While my sister Shobha was visiting me recently here in the US, we went to meet an enterprising young woman named Priya Shah. Priya is the creator of the board game Desi Chaat, which is a South Asian-specific game played in teams. It is a lot of fun to play something that uses words and contextual clues which are deeply familiar to us, and as much as I am usually bored by games, this one sucked me right in when we played it at a New Year’s Day party.
While we were at Priya’s house, her dad and I got to chatting, and he said how proud he is of his daughter for creating something which draws the generations together. Her parents are the cutest parent cheerleader team ever. Priya works a regular day job too, and her parents help her to take online orders for Desi Chaat, including shipping them out.
There is something more to the significance of what Priya has done, though. As diaspora-born Indians (as opposed to NRIs), I am sure we all grow tired of being told in various ways that we are Not Real Indians. So sure, if we (general ‘we’) are not, then set us free from the burden of cultural expectations, which seeps into everything we do. Let us fully belong to the countries we were born and live in, without judgment, default doctoring and engineering career paths, in-laws enacting patriarchal drama upon our households, and all the while being held at a mean spirited remove because Not Real Indian.
But if we are considered Indian (and no, the push-pull doesn’t work, ie treating us as Indians when it suits vs pushing us away when it doesn’t suit), then we deserve to be producers of Indian culture too, and not just passive torch bearers. Here is where Desi Chaat unapologetically claims that space. We loved meeting Priya, and wish her all the best in her journey.
Thinking about the game sent my mind down the path of what it means to be a South Asian autism mom parenting in the US. I’ve written before about the ways in which I think our community can improve, but only if we are willing to sit with some discomfort and actually work at changing how we think and talk about autism*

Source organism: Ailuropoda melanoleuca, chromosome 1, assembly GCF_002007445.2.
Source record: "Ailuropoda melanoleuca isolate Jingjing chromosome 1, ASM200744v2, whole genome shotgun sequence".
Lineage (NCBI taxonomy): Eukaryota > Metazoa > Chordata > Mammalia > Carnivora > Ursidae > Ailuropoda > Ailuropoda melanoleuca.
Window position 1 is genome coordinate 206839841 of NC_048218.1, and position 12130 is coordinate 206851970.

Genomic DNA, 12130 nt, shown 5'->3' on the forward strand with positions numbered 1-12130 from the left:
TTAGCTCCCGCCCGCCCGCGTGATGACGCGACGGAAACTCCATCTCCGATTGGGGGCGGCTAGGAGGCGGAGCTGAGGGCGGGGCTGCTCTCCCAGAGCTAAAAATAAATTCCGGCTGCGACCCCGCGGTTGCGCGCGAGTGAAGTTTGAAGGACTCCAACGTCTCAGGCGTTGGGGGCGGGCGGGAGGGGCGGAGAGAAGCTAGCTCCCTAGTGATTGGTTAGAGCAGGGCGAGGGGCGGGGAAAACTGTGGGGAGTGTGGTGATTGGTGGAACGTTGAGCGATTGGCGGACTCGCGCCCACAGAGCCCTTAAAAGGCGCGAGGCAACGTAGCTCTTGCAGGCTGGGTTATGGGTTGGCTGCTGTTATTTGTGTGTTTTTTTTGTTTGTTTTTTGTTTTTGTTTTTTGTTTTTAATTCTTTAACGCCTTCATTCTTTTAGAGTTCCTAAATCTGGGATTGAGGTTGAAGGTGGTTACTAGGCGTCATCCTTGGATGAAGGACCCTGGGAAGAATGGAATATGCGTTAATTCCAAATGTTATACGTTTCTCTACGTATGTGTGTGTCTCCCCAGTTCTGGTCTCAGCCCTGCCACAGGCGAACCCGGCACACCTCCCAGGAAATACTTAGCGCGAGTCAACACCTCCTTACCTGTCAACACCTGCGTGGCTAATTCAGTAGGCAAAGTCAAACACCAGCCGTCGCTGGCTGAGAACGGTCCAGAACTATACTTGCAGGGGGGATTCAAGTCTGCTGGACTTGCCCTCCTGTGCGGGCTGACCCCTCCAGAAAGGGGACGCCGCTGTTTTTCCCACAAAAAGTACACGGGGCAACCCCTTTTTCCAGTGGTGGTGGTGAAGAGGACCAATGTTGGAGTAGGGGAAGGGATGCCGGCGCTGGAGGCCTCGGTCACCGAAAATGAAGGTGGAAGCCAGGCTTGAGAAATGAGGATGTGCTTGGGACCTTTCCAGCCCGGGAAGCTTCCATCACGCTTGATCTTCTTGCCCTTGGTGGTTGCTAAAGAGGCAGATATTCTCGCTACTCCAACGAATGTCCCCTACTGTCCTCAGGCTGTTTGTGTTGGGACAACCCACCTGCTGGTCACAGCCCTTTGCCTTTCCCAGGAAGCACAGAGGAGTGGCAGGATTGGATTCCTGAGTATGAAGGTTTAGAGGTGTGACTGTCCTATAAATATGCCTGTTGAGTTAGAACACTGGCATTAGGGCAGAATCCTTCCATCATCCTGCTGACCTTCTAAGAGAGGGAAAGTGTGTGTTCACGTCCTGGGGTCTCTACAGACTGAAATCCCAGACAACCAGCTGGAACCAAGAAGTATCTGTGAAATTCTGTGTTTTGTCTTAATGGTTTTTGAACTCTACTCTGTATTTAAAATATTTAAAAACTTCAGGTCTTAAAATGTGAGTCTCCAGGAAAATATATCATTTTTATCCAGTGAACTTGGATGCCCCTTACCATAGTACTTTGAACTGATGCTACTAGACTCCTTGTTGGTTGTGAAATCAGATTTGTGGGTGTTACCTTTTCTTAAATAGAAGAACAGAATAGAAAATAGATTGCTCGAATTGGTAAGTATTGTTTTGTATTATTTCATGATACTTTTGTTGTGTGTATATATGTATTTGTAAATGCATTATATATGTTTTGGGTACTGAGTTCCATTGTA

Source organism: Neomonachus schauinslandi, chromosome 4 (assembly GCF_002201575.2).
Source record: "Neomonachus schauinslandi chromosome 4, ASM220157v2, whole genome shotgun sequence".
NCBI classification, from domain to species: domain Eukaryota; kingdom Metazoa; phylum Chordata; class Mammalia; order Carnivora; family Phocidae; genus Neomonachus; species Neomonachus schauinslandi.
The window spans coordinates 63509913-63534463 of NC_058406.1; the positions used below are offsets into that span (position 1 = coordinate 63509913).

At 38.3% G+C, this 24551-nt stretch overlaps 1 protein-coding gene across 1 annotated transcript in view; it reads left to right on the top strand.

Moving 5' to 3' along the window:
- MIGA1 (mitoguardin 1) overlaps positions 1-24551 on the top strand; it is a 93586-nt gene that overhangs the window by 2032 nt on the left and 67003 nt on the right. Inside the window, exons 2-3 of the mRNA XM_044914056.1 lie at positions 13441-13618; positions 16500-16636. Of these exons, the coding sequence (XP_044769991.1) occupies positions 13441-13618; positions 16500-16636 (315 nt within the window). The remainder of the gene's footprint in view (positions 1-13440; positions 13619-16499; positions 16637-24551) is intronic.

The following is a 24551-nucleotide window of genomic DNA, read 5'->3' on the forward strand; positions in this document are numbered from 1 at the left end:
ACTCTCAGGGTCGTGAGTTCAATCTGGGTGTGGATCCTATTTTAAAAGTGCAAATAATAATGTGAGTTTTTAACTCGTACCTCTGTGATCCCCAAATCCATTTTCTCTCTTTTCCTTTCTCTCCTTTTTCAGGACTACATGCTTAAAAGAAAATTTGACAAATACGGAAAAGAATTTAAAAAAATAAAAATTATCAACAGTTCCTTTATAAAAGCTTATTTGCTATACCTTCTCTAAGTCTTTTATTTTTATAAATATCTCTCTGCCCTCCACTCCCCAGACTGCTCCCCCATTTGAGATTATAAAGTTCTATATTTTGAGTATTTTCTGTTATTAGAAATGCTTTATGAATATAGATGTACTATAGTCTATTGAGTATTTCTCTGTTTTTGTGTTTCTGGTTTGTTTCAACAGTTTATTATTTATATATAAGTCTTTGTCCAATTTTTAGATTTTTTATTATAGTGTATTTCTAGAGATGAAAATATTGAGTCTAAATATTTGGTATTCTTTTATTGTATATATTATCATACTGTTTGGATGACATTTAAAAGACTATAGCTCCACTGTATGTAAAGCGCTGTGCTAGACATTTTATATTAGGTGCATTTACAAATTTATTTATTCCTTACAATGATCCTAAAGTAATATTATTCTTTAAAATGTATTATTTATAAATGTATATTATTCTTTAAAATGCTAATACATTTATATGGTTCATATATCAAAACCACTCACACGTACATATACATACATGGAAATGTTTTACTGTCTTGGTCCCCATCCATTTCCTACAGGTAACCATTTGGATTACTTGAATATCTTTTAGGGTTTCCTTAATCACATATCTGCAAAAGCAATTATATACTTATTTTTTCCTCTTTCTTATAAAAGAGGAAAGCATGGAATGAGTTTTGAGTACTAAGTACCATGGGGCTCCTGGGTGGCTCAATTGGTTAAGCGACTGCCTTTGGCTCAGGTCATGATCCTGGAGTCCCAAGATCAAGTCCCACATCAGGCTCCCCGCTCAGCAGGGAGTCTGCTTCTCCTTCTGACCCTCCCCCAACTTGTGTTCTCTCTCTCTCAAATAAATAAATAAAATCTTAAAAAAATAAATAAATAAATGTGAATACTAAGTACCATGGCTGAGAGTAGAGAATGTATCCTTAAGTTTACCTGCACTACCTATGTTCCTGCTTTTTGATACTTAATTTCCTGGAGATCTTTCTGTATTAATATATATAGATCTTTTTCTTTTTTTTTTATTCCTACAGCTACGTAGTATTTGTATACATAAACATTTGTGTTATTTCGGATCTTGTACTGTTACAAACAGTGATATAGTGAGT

By far the biggest challenges are:
-a focus on immigrant excellence to the point of isolating families dealing with severe autism;
-treating our kids as inspiration porn and objects of charity, but not forming meaningful ties with them;
-apathy towards supporting meaningful efforts to be inclusive and to work for good adult outcomes;
-and the most important of all—not listening respectfully to parents and autism self advocates. We do not need more stories of other autism families you know, or what homeopathic meds would work better. And we need you to check your privilege in every way. If interacting with you takes too much work and boundary enforcement, then you are not part of the larger solution.
Believe that we are working hard as parents. Informing and educating ourselves. Taking the advice of trained professionals. Grant us the respect due to any person who is doing something difficult in this life, and give us the sense of a community that believes in us.
This is the work before us. If this is really our culture, what are we willing to do to make it one that autism families can look to for succor? No excuses in 2019.
*Some previous posts of mine: